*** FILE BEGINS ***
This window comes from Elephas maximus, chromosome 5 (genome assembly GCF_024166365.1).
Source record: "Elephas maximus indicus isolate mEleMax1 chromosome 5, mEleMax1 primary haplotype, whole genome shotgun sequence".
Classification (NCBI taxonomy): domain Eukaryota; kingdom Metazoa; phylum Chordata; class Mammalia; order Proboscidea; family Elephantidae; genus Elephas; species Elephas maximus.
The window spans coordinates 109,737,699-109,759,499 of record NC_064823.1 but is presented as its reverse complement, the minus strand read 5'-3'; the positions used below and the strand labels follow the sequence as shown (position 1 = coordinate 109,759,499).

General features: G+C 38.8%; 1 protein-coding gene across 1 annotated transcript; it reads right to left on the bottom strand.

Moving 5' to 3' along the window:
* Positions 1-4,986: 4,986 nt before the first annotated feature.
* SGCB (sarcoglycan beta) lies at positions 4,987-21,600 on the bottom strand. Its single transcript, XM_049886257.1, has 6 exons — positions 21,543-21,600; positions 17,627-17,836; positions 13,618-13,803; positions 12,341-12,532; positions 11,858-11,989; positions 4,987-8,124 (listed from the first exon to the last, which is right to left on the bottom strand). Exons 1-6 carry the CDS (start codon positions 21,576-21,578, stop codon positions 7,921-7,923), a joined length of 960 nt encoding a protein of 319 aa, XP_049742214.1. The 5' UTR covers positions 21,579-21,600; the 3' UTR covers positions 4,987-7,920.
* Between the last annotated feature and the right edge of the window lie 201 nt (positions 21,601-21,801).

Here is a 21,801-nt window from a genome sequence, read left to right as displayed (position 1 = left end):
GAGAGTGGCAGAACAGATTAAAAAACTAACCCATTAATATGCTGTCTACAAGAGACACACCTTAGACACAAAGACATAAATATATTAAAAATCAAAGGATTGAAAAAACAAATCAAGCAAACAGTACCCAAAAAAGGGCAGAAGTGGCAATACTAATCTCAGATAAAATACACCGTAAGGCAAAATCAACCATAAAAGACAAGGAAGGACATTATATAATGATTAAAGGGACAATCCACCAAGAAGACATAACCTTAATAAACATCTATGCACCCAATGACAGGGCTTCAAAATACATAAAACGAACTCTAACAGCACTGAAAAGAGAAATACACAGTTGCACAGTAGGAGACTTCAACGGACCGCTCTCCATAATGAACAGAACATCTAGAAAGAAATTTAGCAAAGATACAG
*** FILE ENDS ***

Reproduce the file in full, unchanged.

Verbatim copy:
This window comes from Elephas maximus, chromosome 5 (genome assembly GCF_024166365.1).
Source record: "Elephas maximus indicus isolate mEleMax1 chromosome 5, mEleMax1 primary haplotype, whole genome shotgun sequence".
Classification (NCBI taxonomy): domain Eukaryota; kingdom Metazoa; phylum Chordata; class Mammalia; order Proboscidea; family Elephantidae; genus Elephas; species Elephas maximus.
The window spans coordinates 109,737,699-109,759,499 of record NC_064823.1 but is presented as its reverse complement, the minus strand read 5'-3'; the positions used below and the strand labels follow the sequence as shown (position 1 = coordinate 109,759,499).

General features: G+C 38.8%; 1 protein-coding gene across 1 annotated transcript; it reads right to left on the bottom strand.

Moving 5' to 3' along the window:
* Positions 1-4,986: 4,986 nt before the first annotated feature.
* SGCB (sarcoglycan beta) lies at positions 4,987-21,600 on the bottom strand. Its single transcript, XM_049886257.1, has 6 exons — positions 21,543-21,600; positions 17,627-17,836; positions 13,618-13,803; positions 12,341-12,532; positions 11,858-11,989; positions 4,987-8,124 (listed from the first exon to the last, which is right to left on the bottom strand). Exons 1-6 carry the CDS (start codon positions 21,576-21,578, stop codon positions 7,921-7,923), a joined length of 960 nt encoding a protein of 319 aa, XP_049742214.1. The 5' UTR covers positions 21,579-21,600; the 3' UTR covers positions 4,987-7,920.
* Between the last annotated feature and the right edge of the window lie 201 nt (positions 21,601-21,801).

Here is a 21,801-nt window from a genome sequence, read left to right as displayed (position 1 = left end):
GAGAGTGGCAGAACAGATTAAAAAACTAACCCATTAATATGCTGTCTACAAGAGACACACCTTAGACACAAAGACATAAATATATTAAAAATCAAAGGATTGAAAAAACAAATCAAGCAAACAGTACCCAAAAAAGGGCAGAAGTGGCAATACTAATCTCAGATAAAATACACCGTAAGGCAAAATCAACCATAAAAGACAAGGAAGGACATTATATAATGATTAAAGGGACAATCCACCAAGAAGACATAACCTTAATAAACATCTATGCACCCAATGACAGGGCTTCAAAATACATAAAACGAACTCTAACAGCACTGAAAAGAGAAATACACAGTTGCACAGTAGGAGACTTCAACGGACCGCTCTCCATAATGAACAGAACATCTAGAAAGAAATTTAGCAAAGATACAG